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Conversations on Inheritance and Dying Still Difficult for Families

Families still find conversations about inheritance, estate planning and preparing for end-of-life very difficult and tend to avoid it where possible.

Discussing Estate Planning Not Seen as a Priority

A new survey by Brewin Dolphin questioned families about whether they discussed estate planning and found that 47% had yet to talk to loved ones about it. Around a quarter of these said it was because it wasn’t a priority yet as they weren’t old, 14% said it was because they don’t like talking about death, and 11% blamed it on the fact that it was a morbid subject.
 
However, it does appear that respondents would be more comfortable talking to certain people rather than others. Around 32% said they would feel most comfortable talking to their partner or spouse, 8% mentioned their mum and a similar number said a financial adviser would be a good person to talk to in the first instance.
 
However, it seems clear that gifting wealth – whether it is money, property or family heirlooms – is important to Britons, with 45% hoping to pass on a legacy to loved ones.  The research shows that the most common reason over 50s choose to pass on wealth after they have died is because they are worried they won’t have enough money to fund retirement or later life care (52%). Other reasons include wanting to help family members even if they’re not here to see them receive it (47%) and leaving younger family members something to remember them by (26%).
 

Living Legacies

However, the idea of giving a living legacy or early inheritance is also becoming increasingly popular. Around 49% of those opting for a living legacy said they were motivated by the thought of being around to watch loved ones benefit from their wealth, and 23% thought that younger family members need the money more than they do.
 
“Transferring wealth while you’re alive can have a transformative effect on both yours and your family’s life,” explained Liz Alley, Head of Financial Planning Operations, at Brewin Dolphin. “While we’re seeing an increase in people talking to us about estate planning, we want to encourage families to sit down together and talk about their wishes.  The conversation doesn’t have to centre on money or be upsetting; it can be nice to talk to older family members about heirlooms they want to pass on.  We want to help people start these conversations so they don’t leave it too late.”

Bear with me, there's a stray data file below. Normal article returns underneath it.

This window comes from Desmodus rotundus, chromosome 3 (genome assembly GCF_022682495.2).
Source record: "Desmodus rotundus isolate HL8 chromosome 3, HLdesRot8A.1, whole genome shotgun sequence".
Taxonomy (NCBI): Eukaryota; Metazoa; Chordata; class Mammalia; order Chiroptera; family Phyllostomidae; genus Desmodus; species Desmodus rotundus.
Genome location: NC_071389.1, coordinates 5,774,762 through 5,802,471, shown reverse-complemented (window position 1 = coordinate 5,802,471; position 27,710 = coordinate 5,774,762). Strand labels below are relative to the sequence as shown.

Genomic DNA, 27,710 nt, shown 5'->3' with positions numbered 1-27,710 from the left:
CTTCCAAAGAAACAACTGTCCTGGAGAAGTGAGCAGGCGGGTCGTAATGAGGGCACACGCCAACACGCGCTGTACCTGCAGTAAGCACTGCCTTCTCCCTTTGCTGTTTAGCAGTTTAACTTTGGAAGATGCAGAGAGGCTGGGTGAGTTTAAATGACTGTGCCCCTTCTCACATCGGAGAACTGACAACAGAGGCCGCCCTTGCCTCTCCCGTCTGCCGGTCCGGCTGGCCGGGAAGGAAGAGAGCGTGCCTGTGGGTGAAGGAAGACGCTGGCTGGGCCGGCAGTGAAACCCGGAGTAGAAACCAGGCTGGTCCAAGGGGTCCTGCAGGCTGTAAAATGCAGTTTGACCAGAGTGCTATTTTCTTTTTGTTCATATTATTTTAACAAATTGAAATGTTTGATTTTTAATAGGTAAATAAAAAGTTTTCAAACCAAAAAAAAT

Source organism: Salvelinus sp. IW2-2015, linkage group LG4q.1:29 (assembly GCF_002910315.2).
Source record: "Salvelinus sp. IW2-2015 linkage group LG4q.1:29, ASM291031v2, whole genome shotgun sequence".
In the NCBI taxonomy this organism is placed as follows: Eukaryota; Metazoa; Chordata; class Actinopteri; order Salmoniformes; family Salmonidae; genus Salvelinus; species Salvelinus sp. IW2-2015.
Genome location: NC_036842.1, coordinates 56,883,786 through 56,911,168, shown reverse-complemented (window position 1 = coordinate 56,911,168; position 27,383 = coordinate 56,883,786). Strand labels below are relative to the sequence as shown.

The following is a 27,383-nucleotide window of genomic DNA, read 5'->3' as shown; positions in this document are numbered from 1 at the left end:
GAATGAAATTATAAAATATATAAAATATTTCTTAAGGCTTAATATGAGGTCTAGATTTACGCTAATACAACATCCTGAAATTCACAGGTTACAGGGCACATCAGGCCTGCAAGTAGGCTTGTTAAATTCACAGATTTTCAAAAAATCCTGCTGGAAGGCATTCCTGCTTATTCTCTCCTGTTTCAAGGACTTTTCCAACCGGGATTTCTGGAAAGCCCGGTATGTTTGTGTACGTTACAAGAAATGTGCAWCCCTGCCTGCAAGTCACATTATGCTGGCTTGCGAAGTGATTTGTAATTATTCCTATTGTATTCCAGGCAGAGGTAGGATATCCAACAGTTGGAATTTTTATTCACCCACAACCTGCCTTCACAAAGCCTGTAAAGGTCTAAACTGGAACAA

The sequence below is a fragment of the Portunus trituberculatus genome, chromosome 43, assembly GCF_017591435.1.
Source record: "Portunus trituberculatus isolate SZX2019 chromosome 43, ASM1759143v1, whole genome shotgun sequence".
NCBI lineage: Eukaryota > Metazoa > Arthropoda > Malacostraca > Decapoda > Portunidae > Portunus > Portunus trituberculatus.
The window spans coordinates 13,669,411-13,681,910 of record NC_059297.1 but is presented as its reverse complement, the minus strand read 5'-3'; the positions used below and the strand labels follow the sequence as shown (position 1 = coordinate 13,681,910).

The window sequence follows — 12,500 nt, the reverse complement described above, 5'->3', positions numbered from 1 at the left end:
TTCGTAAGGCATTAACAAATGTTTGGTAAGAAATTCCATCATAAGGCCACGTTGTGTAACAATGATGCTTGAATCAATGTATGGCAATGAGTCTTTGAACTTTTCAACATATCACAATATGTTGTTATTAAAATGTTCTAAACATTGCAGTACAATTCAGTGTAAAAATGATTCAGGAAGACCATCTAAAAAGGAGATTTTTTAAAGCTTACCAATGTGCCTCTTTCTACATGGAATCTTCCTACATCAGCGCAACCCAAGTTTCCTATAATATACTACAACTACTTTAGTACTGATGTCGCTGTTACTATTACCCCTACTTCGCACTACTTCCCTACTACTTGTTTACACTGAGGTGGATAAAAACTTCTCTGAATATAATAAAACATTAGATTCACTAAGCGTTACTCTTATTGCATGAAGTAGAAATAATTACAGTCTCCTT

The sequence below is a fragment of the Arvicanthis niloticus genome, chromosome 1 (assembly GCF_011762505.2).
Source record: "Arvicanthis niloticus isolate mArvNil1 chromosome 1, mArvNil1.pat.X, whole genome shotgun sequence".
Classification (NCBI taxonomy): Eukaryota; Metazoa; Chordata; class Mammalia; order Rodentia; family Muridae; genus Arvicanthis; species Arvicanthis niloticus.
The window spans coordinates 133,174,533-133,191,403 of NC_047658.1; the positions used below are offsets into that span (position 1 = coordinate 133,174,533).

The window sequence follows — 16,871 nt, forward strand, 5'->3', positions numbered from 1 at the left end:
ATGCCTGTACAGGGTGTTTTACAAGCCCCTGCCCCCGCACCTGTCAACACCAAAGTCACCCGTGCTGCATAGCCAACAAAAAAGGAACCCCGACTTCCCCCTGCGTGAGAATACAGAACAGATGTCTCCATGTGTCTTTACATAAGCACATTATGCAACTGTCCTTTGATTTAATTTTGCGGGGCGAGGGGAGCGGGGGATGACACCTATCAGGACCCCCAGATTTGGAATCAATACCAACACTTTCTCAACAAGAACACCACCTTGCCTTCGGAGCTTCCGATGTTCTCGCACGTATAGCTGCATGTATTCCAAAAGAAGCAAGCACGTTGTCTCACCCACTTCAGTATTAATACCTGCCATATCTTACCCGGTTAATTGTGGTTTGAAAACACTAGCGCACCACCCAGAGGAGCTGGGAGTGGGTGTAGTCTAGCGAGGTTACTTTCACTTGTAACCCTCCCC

End-of-Life Discussions Also Difficult

It’s not just conversations about inheritance and estate planning that families appear to be shying away from. Discussions about end-of-life are apparently proving equally problematic.
 
New research by Age UK and Malnutrition Task Force found that more than a third of people find it too difficult to talk about it with close friends or relatives, and around 40% admit to being unaware of their own families wishes around dying. Interestingly, people apparently find it easier to talk about death and dying with their own peer group than their family.
 
When questioned about why the topic was so difficult to talk about, people mentioned several perceived obstacles, including fear of upsetting the other person (mentioned by 50% of respondents), worry over causing offence (30%) and not knowing how to bring up the subject (25%).
 

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